Michael Chabon’s latest novel is set in Oakland, California, around two men who run a record store. The book is a love letter to records, terrible C-list action flicks and cars with names like Toronado. The principal songs on a soundtrack of Telegraph Avenue would be titled “Nostalgia” and “Anachronisms.” The cadence and diction are redolent of jazz and purple suits, and the atmosphere is pitch-perfect for the elegiac character dramas unfolding with an undertone of blues. It is a shock to remember that the novel is taking place in 2004.
But that is where the heart of the story lies – in the inability of the characters to let go of the past and move on. The characters are by far the most impressive aspect of the novel. The relationships between any two of the main players, from business partners to spouses to fathers and sons are all complex and believable. Even the minor characters such as a parrot who mimics a keyboard or the briefest of guest appearances by Barack Obama manage to steal the spotlight.
The main two protagonists are Archy Stallings and Nat Jaffe, friends and co-owners of Brokeland Records. The story is structured around a megastore being built down the street that will effectively run them out of business. This representation of contemporary times encroaches on the pair’s nostalgic enterprise. Combatting the new store is a metaphor for their own stalwart personalities as well as a business necessity. This protest takes the partners on a journey through their own insecurities and challenges them to decide whether to let go or adapt to the world they find themselves living in. Along the way they drag their families through a similar form of character development. Every character has something they cannot release from its place in the past, and it is the success or failure of this struggle which determines character growth.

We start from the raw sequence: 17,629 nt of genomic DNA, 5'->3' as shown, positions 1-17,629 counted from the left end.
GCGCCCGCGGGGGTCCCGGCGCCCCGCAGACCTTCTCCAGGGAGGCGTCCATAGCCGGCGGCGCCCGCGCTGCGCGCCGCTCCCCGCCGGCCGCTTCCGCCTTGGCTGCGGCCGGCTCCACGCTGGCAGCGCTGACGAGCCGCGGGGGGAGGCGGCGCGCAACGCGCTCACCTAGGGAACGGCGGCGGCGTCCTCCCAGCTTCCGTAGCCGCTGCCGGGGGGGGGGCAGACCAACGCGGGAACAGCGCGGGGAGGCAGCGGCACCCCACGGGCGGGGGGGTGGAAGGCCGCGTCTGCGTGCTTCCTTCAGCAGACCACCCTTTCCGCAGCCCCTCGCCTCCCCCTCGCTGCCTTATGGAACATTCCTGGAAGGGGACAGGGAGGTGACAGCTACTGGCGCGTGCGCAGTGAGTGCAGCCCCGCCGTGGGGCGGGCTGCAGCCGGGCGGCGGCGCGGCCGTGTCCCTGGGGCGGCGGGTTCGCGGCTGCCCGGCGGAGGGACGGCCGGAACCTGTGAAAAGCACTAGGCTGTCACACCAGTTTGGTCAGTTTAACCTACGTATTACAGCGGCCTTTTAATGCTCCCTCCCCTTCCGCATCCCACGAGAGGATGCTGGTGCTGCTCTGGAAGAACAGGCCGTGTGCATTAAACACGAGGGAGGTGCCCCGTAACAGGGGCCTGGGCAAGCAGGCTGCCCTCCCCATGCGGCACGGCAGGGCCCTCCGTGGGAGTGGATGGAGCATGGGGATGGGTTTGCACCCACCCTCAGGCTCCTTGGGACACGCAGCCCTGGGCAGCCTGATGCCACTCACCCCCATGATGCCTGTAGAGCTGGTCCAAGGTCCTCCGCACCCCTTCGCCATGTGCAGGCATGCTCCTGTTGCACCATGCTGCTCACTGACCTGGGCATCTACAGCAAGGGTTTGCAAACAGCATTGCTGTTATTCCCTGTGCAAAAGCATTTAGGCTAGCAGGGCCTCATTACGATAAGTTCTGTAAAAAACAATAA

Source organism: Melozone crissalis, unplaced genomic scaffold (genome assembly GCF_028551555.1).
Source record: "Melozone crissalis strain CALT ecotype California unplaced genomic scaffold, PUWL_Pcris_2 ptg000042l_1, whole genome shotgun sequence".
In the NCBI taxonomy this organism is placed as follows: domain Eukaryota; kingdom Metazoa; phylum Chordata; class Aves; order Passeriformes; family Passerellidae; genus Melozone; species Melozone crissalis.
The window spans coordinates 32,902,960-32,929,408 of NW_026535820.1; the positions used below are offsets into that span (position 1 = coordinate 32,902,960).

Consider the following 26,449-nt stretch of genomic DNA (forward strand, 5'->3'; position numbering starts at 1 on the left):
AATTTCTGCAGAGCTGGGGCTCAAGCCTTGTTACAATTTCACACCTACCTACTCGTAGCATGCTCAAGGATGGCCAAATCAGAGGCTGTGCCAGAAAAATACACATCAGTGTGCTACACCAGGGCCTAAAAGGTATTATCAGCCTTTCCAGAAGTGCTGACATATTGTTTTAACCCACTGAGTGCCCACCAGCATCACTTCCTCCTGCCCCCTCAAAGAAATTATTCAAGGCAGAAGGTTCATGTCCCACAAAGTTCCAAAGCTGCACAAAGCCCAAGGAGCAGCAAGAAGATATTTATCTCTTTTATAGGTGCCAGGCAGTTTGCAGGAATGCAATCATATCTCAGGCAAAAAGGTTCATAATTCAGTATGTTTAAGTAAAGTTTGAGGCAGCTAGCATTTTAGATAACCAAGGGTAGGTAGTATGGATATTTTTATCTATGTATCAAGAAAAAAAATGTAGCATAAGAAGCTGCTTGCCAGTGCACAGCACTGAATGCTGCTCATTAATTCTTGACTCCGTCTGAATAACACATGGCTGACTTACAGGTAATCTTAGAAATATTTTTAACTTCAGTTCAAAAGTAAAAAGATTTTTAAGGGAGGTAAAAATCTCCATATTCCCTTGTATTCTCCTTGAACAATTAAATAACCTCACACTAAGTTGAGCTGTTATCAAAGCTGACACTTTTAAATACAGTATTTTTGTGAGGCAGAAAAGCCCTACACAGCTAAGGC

Because the cast is so diverse and relatively numerous, not every character gets the same amount of attention. But this is a minor complaint since every person has a distinctive voice. When the focus shifts, the reader misses the people that just left and cannot wait for them to return into the narrator’s third person perspective spotlight.
Chabon manages to write in a style which emulates a song of funk and blues. In the first few pages he dips the book into a mood that leaves the taste of saxophones on the reader’s tongue. Readers can almost hear the squeaking of the shoes which enter a room a second ahead of the man who is entering the room.
The metaphors are quirky, brilliant and they rarely fail, even though they are as numerous in the novel as notes are in a song. This latter ubiquity is a double-edged sword. It maintains a skillfully controlled undertone throughout the novel, but it becomes dulled by its consistency, like letting eyes adjust from the darkness to a bright light.
If one of Telegraph Avenue’s largest flaws is being too bright and inherently faithful to setting an appropriate atmosphere, then it is clearly doing something right. The book hits all the right beats with its themes and characters and leaves the reader wanting more with each page.
Each page holds a new and refreshing combination of language in its metaphors and descriptions. It is about letting go of the memorabilia and clinging to the meanings they bestow, dealing with the past and facing the present and setting the needle down on the deepest, funkiest groove.